September 14, 2019
1 Number of times a doctor told me, “best-case scenario, you’ll be stuck with a ‘frankenboob.’ ”
0 Odds that doctor gave that I’d be able to get chemo in time to save my life.
3 Months that doctor predicted I’d live.
10 Age of my daughter when I got this prognosis.
9,342 Number of miles I drove for cancer treatment in 2014, not including travel for radiation therapy, after Stanford Hospital agreed to take me as a patient.
250 Cost per pill for post-chemo nausea medication.
0 Amount per pill reimbursed by insurance.
2 Number of pills needed per chemo treatment.
8 Number of chemo treatments.
5,859 Total cost of hotel stays during chemotherapy.
1,300 Total tax deduction allowed for hotel stays.
117 Number of hours I spent on hold with insurance companies, listening to bad music playing in a loop, during cancer treatment.
0 Number of doctors, clinics, and hospitals in my area that would accept my health insurance after Obamacare passed.
300 Amount I paid for one hour with the only oncologist who agreed to see me, on the condition that I pay cash in advance.
4 Number of days I had to avoid human contact after each chemo session to prevent infection.
2 Trips to the ER during chemotherapy for a zero white-blood-cell count combined with fever that nearly killed me.
1 Pairs of shoes stolen from my hospital room while I was in surgery.
2 Nipples saved from amputation during my breast cancer journey.
7 Number of pinprick-sized tattoos I got in preparation for radiation.
6 Weeks of daily radiation.
141 Miles from my house to radiation treatment, one way.
24 Number of cupcakes my daughter and I distributed on my last day of radiation, mostly to strangers.
1 Number of times during treatment I discovered oil barrels stored in the living room of a rental property my family owns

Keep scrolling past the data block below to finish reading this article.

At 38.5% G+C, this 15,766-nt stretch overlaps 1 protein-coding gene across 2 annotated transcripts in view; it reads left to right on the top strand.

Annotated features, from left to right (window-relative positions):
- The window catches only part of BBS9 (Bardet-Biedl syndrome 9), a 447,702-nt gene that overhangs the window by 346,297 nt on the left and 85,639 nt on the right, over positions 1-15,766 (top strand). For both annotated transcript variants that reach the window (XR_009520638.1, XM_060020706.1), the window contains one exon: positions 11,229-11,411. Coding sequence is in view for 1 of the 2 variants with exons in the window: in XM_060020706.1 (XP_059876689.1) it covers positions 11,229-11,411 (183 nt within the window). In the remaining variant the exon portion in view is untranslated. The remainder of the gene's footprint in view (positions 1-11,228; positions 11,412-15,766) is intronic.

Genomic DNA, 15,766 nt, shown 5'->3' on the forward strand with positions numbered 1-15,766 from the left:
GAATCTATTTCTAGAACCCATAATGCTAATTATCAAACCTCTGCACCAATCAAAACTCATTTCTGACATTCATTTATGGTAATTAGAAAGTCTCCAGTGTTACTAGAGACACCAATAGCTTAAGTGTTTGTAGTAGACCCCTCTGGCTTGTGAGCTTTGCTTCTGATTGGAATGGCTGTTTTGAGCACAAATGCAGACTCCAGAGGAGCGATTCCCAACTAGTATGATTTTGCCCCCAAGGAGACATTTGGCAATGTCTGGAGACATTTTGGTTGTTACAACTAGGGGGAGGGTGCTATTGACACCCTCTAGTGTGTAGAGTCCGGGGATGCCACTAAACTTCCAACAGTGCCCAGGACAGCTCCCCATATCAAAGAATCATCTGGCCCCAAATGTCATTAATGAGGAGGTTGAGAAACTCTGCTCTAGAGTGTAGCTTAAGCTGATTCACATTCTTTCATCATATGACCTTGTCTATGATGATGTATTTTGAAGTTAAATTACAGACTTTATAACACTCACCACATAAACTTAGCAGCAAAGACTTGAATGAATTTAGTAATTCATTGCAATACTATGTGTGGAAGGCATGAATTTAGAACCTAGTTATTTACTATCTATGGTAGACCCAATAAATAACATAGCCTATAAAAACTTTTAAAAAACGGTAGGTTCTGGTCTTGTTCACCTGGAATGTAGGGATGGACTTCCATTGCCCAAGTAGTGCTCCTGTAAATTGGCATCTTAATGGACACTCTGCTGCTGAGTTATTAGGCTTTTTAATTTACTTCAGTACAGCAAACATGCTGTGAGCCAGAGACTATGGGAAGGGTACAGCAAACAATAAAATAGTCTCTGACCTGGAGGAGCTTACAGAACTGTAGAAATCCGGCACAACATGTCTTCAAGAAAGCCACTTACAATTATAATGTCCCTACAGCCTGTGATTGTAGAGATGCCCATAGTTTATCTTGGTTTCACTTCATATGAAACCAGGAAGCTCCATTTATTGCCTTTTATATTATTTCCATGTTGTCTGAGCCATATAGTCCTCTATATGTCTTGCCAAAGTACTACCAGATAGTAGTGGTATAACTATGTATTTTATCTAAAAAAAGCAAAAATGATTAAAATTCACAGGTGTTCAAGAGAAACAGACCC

427 Number of times I’ve been felt up over the past five years.
460 Monthly insurance bill for my family of three before Obamacare
1,740 Monthly insurance bill for my family of three after Obamacare
26 Line-item cost of two Advils at a hospital where I was treated
1 Number of times during my treatment that a tenant texted me a photo of a rat that he speared in his kitchen
7 Cost of crossing the Golden Gate Bridge.
37 Number of times I crossed that bridge for medical travel.
.56 Amount per mile the government reimburses for business travel.
.41 Amount per mile the government reimburses veterans for medical travel.
.26 Amount per mile I was allowed to deduct from taxes for my medical travel.
57 Approximate number of long-term side effects from chemo, including sore tendons, short-term memory loss, early menopause, and a tendency to like people a lot more than I used to.
3 Number of friends who died during my cancer journey, not all from cancer, and not including my mom.
900 Monthly cost of renting cold caps, the “technology” designed to save my hair during chemo.
-30 Temperature the cold cap needed to be before I Velcroed it to my head.
15 Minutes each frozen cap was on my head before it got too warm and had to be replaced with a fresh one.
35 Cost of a wig from the American Cancer Society after that technology failed me.
11 Cost of the skull cap I wore when I wasn’t wearing a wig.
1 Number of skull caps I purchased because I didn’t want to give cancer an extra dime.
2 Number of times I had my hair done by a genius in Minneapolis who figured out how to put extensions on freshly chemo’d heads.
2,334 Miles I flew from my home to the hair genius in Minneapolis.
2 Number of houses I lost to wildfires during my cancer journey.
.5 Number of houses my insurance company reimbursed for the losses.
2 Number of cars that crashed into rental properties my family owns during my cancer journey.
1 Number of cars that crashed into the coin laundry my family owns during my cancer journey.
1 Number of those drivers who were insured.
4 Number of times my car was broken into during my cancer journey.
0 People apprehended for any of these crimes.
170 Approximate number of essays I’ve written about cancer.
42,000 Cost of the shot I had after each chemo session
310,000 odometer reading on my car after cancer treatment
1 “Recovery Journals” I’ve kept since my diagnosis.
0 Regrets. I am happy, grateful, and at peace.
This piece was published first on BreastCancer-News
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